Sadiq Khan today said it was "vital" the government devolves more commuter routes to Transport for London (TfL) to tackle the "terrible services inflicted on London rail passengers".
His comments were in response to a new National Audit Office report, which found passengers on the Thameslink, Southern and Great Northern (TSGN) franchise suffered the worst service on the rail network.
The parliament's spending watchdog said in its report that the franchise had not delivered value for money, with criticism of the Department for Transport (DfT) for not seeking sufficient assurance that GTR would have enough train drivers when it took on the franchise.
Today, London mayor Khan said the report was "yet more damning evidence of the terrible services inflicted on London’s rail passengers by Govia Thameslink and the government".
"It’s no wonder Londoners are so fed up with services that are regularly late, overcrowded and increasingly expensive," he added.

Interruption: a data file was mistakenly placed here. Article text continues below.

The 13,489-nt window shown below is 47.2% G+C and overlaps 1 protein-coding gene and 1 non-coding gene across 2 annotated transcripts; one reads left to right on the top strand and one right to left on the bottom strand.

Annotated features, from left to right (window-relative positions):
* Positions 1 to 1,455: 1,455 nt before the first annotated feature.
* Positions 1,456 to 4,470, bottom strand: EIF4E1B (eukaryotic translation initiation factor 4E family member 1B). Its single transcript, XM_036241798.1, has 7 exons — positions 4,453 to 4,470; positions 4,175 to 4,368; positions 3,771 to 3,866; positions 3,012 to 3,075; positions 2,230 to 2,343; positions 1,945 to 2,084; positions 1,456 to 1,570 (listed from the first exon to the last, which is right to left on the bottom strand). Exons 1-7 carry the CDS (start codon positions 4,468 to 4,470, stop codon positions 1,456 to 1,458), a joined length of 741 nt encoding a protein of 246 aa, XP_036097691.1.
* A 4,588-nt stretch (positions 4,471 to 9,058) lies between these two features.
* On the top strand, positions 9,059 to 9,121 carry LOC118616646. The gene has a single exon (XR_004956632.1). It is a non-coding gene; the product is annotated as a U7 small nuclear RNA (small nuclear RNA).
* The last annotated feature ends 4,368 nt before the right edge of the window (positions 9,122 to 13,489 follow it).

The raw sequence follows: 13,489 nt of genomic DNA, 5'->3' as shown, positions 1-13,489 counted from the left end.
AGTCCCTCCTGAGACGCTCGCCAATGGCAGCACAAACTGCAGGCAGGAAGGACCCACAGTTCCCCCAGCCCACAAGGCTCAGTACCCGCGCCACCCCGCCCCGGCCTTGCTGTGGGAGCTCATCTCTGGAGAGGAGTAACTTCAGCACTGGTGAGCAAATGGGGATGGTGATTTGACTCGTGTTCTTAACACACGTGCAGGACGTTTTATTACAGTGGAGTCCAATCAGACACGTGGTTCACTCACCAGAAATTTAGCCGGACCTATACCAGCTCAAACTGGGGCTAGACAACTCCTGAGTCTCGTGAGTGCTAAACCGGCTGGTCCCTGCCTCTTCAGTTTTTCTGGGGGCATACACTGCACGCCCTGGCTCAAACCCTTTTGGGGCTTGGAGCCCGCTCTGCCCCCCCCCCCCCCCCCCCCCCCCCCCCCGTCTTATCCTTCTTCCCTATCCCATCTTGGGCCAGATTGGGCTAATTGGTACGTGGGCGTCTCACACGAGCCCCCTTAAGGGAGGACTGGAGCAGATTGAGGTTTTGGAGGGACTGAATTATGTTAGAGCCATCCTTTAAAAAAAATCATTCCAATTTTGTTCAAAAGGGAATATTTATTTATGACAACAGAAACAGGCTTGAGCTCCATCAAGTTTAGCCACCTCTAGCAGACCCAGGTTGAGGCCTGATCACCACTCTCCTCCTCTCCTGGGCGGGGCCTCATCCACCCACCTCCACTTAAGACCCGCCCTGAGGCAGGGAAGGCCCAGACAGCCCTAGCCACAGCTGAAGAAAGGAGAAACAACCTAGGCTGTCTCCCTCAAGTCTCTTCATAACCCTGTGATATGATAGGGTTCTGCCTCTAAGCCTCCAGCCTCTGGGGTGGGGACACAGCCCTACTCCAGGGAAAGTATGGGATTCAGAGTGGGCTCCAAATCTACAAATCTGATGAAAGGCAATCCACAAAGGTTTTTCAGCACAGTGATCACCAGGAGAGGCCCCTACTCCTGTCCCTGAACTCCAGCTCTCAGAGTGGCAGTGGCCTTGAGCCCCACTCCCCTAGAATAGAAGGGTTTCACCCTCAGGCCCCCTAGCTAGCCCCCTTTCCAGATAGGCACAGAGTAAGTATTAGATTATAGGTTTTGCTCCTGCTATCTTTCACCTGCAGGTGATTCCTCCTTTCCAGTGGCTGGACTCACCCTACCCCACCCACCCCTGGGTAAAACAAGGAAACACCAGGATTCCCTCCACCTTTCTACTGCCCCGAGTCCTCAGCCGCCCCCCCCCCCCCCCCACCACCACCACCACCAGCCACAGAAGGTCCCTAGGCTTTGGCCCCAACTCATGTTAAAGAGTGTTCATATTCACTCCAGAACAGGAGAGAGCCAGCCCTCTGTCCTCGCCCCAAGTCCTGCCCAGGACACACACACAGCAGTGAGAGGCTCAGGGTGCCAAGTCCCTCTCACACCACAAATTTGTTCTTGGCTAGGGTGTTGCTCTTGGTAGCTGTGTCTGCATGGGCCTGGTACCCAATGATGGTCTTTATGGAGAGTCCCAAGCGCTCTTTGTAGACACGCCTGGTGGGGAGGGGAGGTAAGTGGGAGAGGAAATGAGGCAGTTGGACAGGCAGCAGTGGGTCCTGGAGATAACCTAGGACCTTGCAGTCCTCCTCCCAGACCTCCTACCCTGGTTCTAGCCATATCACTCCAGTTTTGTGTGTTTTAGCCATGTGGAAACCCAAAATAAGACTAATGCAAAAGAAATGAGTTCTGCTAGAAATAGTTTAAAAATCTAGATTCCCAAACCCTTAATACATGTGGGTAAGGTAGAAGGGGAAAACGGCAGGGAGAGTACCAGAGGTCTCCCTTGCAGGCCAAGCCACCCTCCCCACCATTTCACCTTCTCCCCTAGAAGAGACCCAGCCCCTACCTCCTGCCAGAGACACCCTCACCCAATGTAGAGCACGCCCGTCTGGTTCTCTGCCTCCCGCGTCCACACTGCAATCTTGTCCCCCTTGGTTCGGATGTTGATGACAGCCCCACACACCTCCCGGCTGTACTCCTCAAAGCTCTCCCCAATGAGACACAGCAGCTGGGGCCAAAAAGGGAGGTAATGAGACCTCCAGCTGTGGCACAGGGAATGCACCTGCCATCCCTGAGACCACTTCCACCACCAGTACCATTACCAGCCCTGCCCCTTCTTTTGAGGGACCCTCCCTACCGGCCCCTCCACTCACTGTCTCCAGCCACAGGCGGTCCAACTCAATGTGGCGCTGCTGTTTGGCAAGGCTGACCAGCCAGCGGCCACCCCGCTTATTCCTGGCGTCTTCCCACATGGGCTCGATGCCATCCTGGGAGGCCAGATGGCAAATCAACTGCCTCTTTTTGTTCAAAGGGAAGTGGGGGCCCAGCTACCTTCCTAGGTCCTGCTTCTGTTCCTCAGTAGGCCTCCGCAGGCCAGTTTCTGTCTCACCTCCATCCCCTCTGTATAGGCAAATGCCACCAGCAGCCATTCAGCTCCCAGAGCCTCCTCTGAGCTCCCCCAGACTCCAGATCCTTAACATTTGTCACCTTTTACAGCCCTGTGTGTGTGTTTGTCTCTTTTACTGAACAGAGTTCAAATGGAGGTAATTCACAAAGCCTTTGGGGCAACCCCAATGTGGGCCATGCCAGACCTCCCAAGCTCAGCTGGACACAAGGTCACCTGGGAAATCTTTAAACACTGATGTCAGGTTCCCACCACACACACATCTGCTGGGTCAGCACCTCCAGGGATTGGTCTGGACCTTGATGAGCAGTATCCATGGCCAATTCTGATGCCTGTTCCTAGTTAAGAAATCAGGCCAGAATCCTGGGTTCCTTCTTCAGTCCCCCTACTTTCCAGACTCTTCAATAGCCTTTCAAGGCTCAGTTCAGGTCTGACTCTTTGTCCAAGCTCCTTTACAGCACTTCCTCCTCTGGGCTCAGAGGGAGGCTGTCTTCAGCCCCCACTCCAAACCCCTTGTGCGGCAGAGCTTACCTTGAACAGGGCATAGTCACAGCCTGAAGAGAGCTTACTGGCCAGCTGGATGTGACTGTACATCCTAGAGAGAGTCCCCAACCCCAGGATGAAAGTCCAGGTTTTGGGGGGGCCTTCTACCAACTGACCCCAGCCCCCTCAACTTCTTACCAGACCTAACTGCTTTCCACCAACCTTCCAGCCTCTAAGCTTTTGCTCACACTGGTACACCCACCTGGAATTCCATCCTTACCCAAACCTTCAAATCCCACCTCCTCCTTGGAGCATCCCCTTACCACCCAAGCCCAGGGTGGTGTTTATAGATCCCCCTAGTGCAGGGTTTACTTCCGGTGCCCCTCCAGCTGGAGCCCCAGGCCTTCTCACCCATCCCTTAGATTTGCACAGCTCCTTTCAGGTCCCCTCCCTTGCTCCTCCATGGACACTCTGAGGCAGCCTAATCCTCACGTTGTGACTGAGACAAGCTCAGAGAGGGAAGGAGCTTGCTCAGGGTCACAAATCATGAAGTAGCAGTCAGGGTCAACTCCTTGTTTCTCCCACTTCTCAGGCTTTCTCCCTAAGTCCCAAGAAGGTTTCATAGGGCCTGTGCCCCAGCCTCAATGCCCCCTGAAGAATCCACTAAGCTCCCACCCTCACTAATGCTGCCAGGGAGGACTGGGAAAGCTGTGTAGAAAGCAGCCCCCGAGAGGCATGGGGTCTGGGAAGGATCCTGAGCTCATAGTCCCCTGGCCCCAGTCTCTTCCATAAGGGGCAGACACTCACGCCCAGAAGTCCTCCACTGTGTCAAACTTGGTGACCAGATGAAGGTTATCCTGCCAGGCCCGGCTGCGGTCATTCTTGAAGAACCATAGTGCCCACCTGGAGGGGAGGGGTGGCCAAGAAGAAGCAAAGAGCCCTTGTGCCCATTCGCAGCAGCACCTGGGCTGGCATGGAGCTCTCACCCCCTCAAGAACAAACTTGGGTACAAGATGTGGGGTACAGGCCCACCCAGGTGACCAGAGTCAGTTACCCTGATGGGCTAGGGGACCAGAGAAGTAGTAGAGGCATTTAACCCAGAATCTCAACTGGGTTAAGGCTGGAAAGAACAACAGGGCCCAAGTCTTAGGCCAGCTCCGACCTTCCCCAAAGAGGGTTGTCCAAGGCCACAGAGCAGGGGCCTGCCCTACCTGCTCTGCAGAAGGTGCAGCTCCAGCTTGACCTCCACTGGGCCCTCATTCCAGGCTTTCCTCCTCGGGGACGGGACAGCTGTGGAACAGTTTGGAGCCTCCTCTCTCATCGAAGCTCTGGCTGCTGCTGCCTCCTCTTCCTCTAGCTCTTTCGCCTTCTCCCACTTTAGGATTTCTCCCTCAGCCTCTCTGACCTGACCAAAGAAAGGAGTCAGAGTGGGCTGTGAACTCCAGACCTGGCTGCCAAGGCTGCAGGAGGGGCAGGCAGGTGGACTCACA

It’s vital that the government leaves behind its broken franchise model and devolves more commuter routes to TfL. Only then can Londoners finally get the affordable, high-volume, high-frequency suburban metro services they deserve.
Since Govia Thameslink Railway (GTR) started operating the franchise in July 2015, which is used by 900,000 passengers each day, around 146,000 services have been cancelled or delayed by more than 30 minutes. That is around 7.7 per cent of planned services, compared to 2.8 per cent on the rest of the network.
Over half of those disruptions were caused by GTR, predominantly due to strikes and shortages in train crew, said the NAO report. Other causes of disruption included the reliability of train fleets, Network Rail’s management of the rail network, and failures of track.
A DfT spokesperson said: "Clearly the disruption passengers have experienced is unacceptable but the NAO recognises that service has improved over the last 12 months. The government has taken a number of steps to ensure this improvement, including the provision of an additional £300m to improve reliability on the Brighton Main Line."
The mayor has long called for suburban rail services to be devolved to TfL, and the DfT said in November that it intended "to work with TfL to explore options for transferring selected services such as the west London line to TfL".
Last month, City Hall and YouGov published a survey which found backing for commuter trains in London to be put in TfL's control.